Story and Photos by JOYANNA LOVE
Peach trees are a mainstay of the Chilton County landscape, but even a healthy tree has to be pruned and eventually cut down to make room for new trees to keep peach production high.
Chilton County resident Gerald Smitherman saw potential in the larger peach branches and stumps that were being discarded from his son’s orchard as a new source of wood for small projects.
“I got to looking at all of the wasted wood that was thrown away every year,” Smitherman said. “I said, ‘I think I could do something with that.’”
Pruning and cutting down of exhausted trees keeps peach farmers busy in the winter months.
“The trees only live about 12-15 years,” Smitherman said.
Some of the peach wood that Smitherman salvages is used to create pens.
Each project starts by cutting the stumps with a chain or band saw to get pieces that are the right size. After a rectangular piece of wood is cut to the correct size, Smitherman drills a hole through the center lengthwise. A brass tube is inserted.
Next, a lathe is used to shape the wood to a comfortable size for a pen.
Hardware purchased for the pen determines how wide Smitherman needs to shave the wood to.
“The bushings on either side of the pen blank are the correct size, and you purchase the bushings to go with the hardware,” Smitherman said.
Each pen is then sanded until it is smooth. The actual pen component, such as the ink and the tip, are purchased as a kit. The exterior clip and tip come in a variety of colors.
Refills can be used in any of the pens to change the color of the ink or for when it runs out.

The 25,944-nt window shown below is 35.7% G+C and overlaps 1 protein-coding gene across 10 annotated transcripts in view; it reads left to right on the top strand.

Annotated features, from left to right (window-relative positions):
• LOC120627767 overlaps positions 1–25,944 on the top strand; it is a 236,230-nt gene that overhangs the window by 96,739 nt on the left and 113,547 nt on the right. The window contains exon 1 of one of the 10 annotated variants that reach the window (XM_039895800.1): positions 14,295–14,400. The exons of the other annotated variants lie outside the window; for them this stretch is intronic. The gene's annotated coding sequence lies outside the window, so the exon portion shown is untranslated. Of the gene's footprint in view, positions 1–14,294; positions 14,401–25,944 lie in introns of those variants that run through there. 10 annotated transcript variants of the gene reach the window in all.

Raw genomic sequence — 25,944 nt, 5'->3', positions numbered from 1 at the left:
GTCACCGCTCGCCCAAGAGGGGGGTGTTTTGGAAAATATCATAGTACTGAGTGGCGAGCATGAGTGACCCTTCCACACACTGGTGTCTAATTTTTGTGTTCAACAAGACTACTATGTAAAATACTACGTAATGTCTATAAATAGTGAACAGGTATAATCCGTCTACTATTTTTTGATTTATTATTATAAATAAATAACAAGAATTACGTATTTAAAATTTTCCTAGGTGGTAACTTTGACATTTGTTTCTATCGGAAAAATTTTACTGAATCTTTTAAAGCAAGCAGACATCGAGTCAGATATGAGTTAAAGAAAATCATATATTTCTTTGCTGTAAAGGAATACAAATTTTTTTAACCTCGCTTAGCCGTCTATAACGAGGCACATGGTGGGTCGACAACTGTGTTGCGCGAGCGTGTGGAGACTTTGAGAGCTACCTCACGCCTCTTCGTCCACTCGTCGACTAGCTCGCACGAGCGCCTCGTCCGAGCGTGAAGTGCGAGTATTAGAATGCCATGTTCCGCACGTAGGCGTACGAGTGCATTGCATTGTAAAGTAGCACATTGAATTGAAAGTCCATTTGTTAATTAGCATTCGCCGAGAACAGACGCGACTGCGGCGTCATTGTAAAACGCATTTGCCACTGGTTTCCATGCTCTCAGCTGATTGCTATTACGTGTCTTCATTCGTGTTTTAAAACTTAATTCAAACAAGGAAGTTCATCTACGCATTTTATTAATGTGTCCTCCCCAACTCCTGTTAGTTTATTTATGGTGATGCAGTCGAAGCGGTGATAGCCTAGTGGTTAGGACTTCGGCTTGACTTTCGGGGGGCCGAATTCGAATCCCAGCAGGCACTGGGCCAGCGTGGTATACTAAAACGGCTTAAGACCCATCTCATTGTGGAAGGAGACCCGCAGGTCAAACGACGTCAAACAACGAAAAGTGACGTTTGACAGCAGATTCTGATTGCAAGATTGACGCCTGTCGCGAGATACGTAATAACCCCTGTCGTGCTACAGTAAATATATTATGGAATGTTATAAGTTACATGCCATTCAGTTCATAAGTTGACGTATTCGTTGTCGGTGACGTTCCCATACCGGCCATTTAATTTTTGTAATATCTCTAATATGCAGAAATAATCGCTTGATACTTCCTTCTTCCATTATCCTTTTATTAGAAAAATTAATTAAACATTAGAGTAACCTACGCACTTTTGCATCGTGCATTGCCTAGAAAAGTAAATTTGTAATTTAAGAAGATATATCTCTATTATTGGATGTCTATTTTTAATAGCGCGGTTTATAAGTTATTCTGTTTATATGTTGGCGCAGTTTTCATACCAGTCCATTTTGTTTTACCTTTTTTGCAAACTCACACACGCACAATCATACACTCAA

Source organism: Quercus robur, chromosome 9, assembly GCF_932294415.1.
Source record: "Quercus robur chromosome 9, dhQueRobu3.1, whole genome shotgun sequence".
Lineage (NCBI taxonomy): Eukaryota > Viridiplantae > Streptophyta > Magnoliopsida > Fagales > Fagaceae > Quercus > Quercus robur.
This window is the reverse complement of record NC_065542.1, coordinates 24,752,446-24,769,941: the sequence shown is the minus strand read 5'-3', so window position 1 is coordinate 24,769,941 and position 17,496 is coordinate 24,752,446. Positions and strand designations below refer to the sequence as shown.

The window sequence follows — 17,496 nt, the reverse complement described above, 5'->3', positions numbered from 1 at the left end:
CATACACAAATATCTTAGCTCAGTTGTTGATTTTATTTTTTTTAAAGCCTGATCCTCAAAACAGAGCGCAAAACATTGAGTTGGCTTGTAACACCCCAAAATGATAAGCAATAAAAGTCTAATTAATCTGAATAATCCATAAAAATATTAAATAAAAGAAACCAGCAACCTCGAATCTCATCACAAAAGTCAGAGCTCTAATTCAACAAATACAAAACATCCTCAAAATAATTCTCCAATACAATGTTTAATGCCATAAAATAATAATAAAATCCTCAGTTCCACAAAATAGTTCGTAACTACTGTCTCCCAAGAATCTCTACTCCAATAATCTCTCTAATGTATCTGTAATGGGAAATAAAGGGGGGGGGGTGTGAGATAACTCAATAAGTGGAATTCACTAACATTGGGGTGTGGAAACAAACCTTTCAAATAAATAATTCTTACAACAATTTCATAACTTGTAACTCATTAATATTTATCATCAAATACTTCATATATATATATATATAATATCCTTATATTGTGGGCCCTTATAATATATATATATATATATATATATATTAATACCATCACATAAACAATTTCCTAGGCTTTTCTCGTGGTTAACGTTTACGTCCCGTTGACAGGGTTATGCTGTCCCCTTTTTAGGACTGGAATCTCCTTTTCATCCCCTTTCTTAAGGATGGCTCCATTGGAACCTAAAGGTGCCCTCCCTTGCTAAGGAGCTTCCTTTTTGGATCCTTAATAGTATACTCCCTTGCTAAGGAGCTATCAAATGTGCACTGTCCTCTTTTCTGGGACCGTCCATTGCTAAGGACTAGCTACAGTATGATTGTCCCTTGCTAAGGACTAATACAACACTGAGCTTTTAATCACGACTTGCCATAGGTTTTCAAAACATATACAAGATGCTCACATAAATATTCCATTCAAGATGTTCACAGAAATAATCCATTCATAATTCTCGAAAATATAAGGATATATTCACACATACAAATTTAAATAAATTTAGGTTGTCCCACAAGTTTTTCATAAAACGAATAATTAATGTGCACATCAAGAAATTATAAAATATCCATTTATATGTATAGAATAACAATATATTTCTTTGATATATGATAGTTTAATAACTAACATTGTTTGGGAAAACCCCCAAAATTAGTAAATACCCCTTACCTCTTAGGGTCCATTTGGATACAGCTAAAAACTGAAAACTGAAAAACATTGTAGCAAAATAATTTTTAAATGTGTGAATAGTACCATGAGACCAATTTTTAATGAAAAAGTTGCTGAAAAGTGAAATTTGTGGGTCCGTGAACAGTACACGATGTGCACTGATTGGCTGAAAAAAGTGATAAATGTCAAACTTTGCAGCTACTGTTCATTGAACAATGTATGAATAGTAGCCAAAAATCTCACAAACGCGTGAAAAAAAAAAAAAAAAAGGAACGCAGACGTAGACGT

Each peach wood pen still carries the faint scent of peaches even after it is finished.
“I started doing pens about seven or eight years ago,” Smitherman said. “It was just an extension of my other wood working, just something different that I wanted to do. It uses a lot of scraps left over from bigger projects.”
Pens are finished off with a sealant to keep everything smooth.
“It’s kind of a unique item for Chilton County,” Smitherman said.
Smitherman also makes small decorative dishes and door stops from peach wood.
He said peach trees are in the same family as cherry trees and have “similar characteristics of cherry, except being smaller trees and faster growing.”
He said peach wood “tends to shrink and crack a lot, so it is difficult to get large pieces” of the wood.
Smitherman has given away many of his pens as gifts, but the pens are also for sale at Rustique Relics in Clanton.
“You can make a pen with anything that you can drill and turn on a lathe,” Smitherman said.
For Smitherman, this has included plastic and deer antler.
The deer antlers come from a friend of his who is a taxidermist.
He said he uses a band saw to rough cut it usable pieces before putting it on the lathe to shape.
“The only problem is it does stink,” Smitherman said.
The blanks for the plastic pens come from a supply store in Pelham and offer a variety of color options.
Wood working has been a part of Smitherman’s life for many years.
“I grew up in a family of woodworkers and carpenters,” Smitherman said.
Smitherman has lived the majority of his life in Chilton County.
He taught agriculture and shop for 30 years and developed his home shop during that time. He first built his current shop in 2002 and has been adding on ever since.
“I kind of enjoy the smaller things,” Smitherman said. “It is kind of fun to be able to finish a project in a short amount of time.”
Bowls, rolling pins and cutting boards are just a few of the other wood projects that Smitherman enjoys.